These are the seed corn for the new maintenance approach working with the new aircraft.
Their recent fleet experience has prepared them to act as a critical link between engineers and end users in the development the helicopter and the knowledge they gain during their time on the program.
We are counting on these Marines to reenlist and be our Staff Non-Commissioned Officers assuming leadership roles as future Quality Assurance Representatives and Division Chiefs of the first King Stallion squadrons.
Question: You are now in the test process, so where do the maintainers fit into that process?
Answer: The NAVAIR process is somewhat like a V where one side is design and the other is testing and fielding.
We are now largely past the design piece and we are now focused on test and aircraft performance under those test conditions.
The ten maintainers that are down at West Palm are actually maintaining the aircraft.
They are validating maintenance procedures while identifying best practices, while noting and correcting any discovered deficiencies.
Question: And the maintainers we are talking about for the K are part of this new generation of electronics or digital maintainers.
How do you see that fit?
Answer: That is a good point.
The airplane is much more digital; and so are the maintainers; there is an evolving fit between the 21st century aircraft and the 21st century maintainer.
They are shaping the integrated manuals we need to support the aircraft in the field. They going to make sure that the manuals are written correctly.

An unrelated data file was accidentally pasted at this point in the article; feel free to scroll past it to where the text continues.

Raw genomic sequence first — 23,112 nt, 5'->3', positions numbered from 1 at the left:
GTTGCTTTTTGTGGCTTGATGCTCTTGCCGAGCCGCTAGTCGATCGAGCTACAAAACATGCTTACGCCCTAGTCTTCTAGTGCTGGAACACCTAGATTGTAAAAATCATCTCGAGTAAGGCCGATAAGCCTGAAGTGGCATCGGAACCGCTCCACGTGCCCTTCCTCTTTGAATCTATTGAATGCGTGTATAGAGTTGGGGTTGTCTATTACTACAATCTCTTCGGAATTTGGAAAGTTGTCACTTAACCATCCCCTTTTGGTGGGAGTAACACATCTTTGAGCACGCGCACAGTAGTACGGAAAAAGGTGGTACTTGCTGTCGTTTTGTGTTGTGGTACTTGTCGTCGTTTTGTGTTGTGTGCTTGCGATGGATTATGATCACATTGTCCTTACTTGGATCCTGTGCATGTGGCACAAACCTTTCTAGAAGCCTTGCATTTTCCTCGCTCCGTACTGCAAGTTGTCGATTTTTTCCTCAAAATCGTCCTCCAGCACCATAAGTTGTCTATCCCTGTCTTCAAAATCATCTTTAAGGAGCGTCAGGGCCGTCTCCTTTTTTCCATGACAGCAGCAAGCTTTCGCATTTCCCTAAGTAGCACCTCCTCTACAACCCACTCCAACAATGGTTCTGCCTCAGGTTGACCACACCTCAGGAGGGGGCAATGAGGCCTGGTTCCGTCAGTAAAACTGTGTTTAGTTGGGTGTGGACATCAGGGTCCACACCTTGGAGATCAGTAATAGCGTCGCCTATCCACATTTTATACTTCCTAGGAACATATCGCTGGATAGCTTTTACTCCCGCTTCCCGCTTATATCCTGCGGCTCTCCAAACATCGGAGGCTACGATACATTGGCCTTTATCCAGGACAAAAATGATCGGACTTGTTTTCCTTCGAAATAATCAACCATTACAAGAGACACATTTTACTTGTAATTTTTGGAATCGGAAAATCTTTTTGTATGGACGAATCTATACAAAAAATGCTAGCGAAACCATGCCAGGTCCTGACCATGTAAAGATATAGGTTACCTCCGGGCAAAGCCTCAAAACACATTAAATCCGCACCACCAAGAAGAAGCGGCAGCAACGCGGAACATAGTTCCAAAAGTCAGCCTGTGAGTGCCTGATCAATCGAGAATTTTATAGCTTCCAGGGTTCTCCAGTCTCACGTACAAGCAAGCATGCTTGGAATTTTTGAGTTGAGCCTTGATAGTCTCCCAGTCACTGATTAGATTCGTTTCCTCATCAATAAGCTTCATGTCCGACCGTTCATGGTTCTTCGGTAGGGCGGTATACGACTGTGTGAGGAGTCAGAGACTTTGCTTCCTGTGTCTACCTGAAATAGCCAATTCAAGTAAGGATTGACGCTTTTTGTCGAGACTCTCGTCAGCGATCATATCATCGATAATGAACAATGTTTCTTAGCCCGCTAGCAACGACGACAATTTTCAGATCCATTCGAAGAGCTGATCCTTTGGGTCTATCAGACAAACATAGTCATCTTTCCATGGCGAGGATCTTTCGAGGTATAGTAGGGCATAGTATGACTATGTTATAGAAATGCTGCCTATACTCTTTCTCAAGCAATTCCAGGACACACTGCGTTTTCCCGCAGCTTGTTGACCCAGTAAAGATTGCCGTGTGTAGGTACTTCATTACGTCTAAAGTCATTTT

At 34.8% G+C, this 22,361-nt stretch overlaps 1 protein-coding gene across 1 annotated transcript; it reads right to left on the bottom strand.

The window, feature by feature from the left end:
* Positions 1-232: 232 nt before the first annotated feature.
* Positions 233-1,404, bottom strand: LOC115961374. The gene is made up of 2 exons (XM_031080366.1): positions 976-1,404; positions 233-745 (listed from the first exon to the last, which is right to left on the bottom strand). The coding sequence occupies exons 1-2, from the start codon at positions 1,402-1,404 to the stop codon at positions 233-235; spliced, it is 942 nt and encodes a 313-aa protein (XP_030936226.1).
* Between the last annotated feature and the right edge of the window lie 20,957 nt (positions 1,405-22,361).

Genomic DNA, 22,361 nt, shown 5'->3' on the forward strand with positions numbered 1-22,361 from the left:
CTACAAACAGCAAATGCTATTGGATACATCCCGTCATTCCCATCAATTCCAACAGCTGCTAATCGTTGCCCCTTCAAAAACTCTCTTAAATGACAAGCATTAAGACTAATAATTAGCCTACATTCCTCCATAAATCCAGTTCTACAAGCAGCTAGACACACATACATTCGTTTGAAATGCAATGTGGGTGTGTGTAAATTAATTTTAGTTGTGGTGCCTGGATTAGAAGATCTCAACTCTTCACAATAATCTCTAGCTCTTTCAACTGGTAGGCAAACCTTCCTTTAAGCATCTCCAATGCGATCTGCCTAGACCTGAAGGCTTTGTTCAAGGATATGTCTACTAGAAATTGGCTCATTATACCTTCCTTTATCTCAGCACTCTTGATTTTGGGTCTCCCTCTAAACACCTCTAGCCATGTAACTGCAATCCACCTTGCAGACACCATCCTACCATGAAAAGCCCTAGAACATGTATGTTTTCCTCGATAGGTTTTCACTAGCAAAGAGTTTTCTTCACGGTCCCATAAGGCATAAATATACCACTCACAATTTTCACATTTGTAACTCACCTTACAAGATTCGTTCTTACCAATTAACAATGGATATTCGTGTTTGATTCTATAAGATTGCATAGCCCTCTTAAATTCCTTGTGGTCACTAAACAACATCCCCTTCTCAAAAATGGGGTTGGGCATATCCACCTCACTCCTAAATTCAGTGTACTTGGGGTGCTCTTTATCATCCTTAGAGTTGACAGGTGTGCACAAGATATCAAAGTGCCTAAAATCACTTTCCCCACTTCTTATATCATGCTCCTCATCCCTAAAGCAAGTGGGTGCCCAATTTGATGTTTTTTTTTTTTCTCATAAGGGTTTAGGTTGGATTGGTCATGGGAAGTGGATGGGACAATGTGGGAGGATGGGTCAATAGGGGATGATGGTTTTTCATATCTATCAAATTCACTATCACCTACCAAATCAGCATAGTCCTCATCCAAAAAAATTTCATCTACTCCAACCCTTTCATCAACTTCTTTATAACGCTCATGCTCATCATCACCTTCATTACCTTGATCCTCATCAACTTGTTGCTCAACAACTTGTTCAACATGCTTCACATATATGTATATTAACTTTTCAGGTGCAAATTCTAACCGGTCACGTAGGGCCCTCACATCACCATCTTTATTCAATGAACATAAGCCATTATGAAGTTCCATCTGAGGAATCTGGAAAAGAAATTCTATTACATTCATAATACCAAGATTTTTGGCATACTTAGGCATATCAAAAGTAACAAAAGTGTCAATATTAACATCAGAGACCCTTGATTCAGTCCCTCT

That is why it so crucial to have the maintainers down at West Palm and integrated into the process from the outset.
Question: We have been discussing digital systems.
How has the Sikorsky approach to a Heath and Usage Monitoring System (HUMS) on its commercial helicopters affected the K program?
Answer: It is a crucial part of the program.
For example, Sikorsky has more than 10 years of experience with the HUMS on the S-92, a helo that is flown three times as much as we would fly the K.
It is used for fleet management, and provides significant information with regard to the operational performance of the aircraft, parts and reliability and overall real-time data with regard to the operation of the aircraft.
We are leveraging this approach for the K and clearly when the E was built there was no HUMS system or capability.
An example from the S-92 world provides some insight into where we think the K fleet can go as well using the HUMS system. They’re measuring every aircraft across the fleet and they understand the signatures for every parameter they’re measuring looks like.
So they understand what normal looks like and if something starts deviating from normal they can understand where the safety margins are.
One example that sticks in my mind was an S-92 that was flying for an oil company in the Singapore area doing globe plots. And they had a tail rotor gearbox in this aircraft that was showing some signs of wear and tear.
And they knew that the operator was going to need to have in about 20 flight hours dedicated base maintenance.
So before the operator even knew that there was something going awry with the aircraft, they called the operator and said, this scheduled maintenance period you need to change your tail rotor gearbox. By the way we shipped you a brand new one yesterday.
We certainly look forward to such a capability within the K fleet.
In short, the predicate for the K is 21st century aircraft materials, systems and approaches.
The E was built in the age of the Studebaker; the K is built in the age of the electronically-enabled car.
In and of itself, that makes it a very different animal.
This article was first published on March 6, 2016.